There’s nothing quite like a garden overflowing with gorgeous flowers. Their enticing aromas and bold hues are the perfect way to celebrate the summer season. But if your garden starts to go downhill once temps warm up, settling on a plan to keep your beds blooming is key. Scroll through for a look at 30+ statement summer flowers that can tolerate the heat. These conversation-starters are sure to be the envy of your neighbors. Just remember to check the USDA Plant Hardiness Zone before you get started to make sure the flowers of your choice are suitable for your region. You can always experiment to find the best combination for your gardening style and location.
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Leave it to these dainty flowers to add a touch of elegance to your garden. While they can thrive under a bit of shade, they do best with loads of sunlight and well-drained soil.
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If you’re looking for a statement flower to add to your garden, consider foxgloves, which can easily reach up to six feet. They bloom early on in the summer and come in a slew of colors, ranging from pink to white.
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A symbol of love and distinction, carnations are known for their bold hues and impressive range of varieties. Certain carnations can grow up to 24 inches, while others range between 9 to 12 inches.
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You can find these vibrant, trumpet-shaped blooms in a range of color combinations. Known to attract hummingbirds and butterflies, these flowers need tons of water and fertilizer during their blooming phase.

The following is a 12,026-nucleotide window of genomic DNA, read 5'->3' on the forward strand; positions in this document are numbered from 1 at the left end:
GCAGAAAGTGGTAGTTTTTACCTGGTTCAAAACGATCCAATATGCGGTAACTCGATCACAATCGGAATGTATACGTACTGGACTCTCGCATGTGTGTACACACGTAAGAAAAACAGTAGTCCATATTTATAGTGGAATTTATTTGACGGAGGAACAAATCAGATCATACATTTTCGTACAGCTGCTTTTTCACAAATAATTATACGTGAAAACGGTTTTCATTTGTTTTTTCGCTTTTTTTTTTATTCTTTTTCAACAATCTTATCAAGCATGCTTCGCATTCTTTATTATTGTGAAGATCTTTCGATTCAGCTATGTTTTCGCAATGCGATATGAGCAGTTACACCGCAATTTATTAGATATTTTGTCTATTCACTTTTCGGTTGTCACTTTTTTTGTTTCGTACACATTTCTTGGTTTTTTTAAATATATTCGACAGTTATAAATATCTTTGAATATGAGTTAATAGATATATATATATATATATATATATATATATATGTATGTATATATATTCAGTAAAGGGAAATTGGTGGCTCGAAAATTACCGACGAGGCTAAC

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There’s no denying the beauty of Oriental Lilies, which are known for their alluring fragrance and large flowers. They’re also low maintenance, requiring ample sunlight and moist soil.
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This popular summer flower needs well-drained soil, a moderate amount of moisture, and an abundance of sunlight to flourish. Keep in mind that wind can harm certain tall varieties.
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Some Rudbeckia varieties bloom during the summer months. These cheerful flowers are considered to be low maintenance, needing lots of sunlight along with well-drained soil.
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When it comes to begonias, you can find more than 1,000 different types in an array of colors, shapes, and sizes. They like soil that’s moist (rather than soaking wet), humidity, and partial shade.
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Also known as amaranth, this flower can grow from 18 inches to 6 feet tall in a variety of colors including red, orange, gold, green, and purple. This direct-sow annual does not tolerate wet soil, shade, or transplanting well.
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Try planting these tropical-looking blooms for lush foliage and color later in the season. “Although these flowers do not bloom until the summer, spring planting will give them time to establish themselves and yield intense blooms,” says Missy Henriksen, a spokeswoman for the National Association of Landscape Professionals. They’re annuals in cool regions and perennials in warmer ones, she adds.